Yes ,but my answer was not aimed on whether the object is in the heap or not,my answer was pointed to the address Object printing in hexa.But in this case the address of the object which is in the heap is printed.

  6. #6
    fishtoprecords's Avatar
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    Quote Originally Posted by serjant View Post
    Yes ,but my answer was not aimed on whether the object is in the heap or not,my answer was pointed to the address Object printing in hexa.But in this case the address of the object which is in the heap is printed.
    I don't know what you are arguing about. The address is printed because the creator of the class did not override toString().

    Heap has nothing to do with it. It happens to be the address in hex in most JVM implementations, but it its (1) not guaranteed and (2) you can't use the address information for anything useful.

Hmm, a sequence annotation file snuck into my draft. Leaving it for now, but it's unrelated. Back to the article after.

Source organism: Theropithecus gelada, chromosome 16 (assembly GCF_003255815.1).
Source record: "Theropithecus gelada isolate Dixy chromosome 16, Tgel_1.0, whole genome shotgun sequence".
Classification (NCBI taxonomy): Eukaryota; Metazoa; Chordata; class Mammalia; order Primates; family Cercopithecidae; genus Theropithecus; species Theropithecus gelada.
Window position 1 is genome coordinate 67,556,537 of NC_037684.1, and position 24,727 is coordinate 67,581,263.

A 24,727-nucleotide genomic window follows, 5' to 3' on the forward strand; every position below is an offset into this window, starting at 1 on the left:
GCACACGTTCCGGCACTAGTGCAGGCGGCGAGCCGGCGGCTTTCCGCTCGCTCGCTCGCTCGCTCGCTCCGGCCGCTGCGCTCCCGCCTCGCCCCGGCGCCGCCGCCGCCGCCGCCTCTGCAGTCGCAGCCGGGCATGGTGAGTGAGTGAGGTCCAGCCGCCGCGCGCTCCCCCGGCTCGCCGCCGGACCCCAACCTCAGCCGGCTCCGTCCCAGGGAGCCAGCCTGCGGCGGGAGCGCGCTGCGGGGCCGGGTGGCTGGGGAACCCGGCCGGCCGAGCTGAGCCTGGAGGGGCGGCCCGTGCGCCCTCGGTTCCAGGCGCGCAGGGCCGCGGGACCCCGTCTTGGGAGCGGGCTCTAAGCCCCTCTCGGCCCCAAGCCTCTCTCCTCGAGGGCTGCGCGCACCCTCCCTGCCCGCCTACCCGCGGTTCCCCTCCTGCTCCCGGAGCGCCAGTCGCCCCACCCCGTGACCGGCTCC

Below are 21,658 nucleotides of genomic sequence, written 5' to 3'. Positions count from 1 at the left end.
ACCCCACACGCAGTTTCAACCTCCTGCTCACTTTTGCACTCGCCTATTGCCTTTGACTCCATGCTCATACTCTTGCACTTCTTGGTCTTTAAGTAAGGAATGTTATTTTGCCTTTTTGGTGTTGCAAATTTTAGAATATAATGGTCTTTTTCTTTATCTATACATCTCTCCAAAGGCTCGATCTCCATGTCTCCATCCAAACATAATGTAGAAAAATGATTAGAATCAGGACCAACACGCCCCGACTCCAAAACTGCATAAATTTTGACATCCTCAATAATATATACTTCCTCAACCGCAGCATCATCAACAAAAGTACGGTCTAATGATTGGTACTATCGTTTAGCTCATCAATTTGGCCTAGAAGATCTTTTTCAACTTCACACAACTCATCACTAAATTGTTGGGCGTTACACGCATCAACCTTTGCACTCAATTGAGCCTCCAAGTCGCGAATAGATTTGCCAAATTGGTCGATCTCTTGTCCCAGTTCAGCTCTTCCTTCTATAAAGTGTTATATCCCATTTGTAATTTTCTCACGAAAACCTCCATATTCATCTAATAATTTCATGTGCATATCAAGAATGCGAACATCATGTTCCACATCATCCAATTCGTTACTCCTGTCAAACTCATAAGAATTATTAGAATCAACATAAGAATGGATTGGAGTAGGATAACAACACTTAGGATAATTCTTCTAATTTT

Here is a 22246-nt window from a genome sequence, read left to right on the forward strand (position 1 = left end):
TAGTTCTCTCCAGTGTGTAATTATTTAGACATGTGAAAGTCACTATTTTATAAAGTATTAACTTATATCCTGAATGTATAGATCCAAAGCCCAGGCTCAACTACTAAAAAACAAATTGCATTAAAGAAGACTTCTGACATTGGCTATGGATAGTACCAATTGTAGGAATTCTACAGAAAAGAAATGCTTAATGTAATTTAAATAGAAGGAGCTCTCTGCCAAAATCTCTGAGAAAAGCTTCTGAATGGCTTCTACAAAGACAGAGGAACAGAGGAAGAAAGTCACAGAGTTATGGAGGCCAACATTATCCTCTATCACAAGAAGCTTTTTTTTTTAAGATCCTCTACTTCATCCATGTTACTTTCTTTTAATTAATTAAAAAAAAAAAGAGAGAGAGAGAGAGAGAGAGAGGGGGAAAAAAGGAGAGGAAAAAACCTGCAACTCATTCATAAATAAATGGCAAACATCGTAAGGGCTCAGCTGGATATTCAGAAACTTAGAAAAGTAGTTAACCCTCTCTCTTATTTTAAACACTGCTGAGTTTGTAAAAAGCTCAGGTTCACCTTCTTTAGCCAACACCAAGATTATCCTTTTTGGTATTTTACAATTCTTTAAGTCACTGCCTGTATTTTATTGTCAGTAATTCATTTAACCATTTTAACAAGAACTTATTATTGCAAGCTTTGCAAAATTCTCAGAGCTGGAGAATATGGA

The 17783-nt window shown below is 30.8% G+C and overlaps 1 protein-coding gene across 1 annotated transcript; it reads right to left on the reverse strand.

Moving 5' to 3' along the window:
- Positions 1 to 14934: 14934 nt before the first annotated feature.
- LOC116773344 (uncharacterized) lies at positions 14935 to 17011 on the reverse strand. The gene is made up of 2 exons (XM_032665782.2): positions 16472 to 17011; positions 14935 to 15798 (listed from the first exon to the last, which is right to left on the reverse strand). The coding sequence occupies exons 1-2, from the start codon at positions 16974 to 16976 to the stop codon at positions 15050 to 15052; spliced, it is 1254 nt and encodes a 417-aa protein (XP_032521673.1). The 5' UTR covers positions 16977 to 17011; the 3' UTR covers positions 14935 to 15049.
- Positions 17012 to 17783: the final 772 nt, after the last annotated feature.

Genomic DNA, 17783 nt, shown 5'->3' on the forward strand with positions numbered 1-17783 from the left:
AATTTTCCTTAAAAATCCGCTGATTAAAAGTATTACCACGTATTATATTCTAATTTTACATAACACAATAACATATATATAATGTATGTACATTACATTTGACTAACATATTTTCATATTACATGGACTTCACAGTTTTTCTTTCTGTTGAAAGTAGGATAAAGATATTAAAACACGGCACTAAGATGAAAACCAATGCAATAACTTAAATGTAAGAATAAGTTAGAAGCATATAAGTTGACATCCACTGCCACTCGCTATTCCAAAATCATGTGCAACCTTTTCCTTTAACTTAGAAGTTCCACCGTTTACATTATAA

7. #7
    serjant's Avatar
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    1.That's was my point ,that heap has no meaning here.
    But for you information,as i remember from my Java courses in the university,the JVM's heap stores all objects created by an executing Java program.,so i answered correclty on the asked question,that address of the object which was created and stored in the HEAP and not somewhere else is printed.
    I recommend you to read about that:
    JVM's Heap
    2.Of course in Java ,the address info is not useful at all.
    Last edited by serjant; 08-18-2008 at 11:53 PM.

  8. #8
    fishtoprecords's Avatar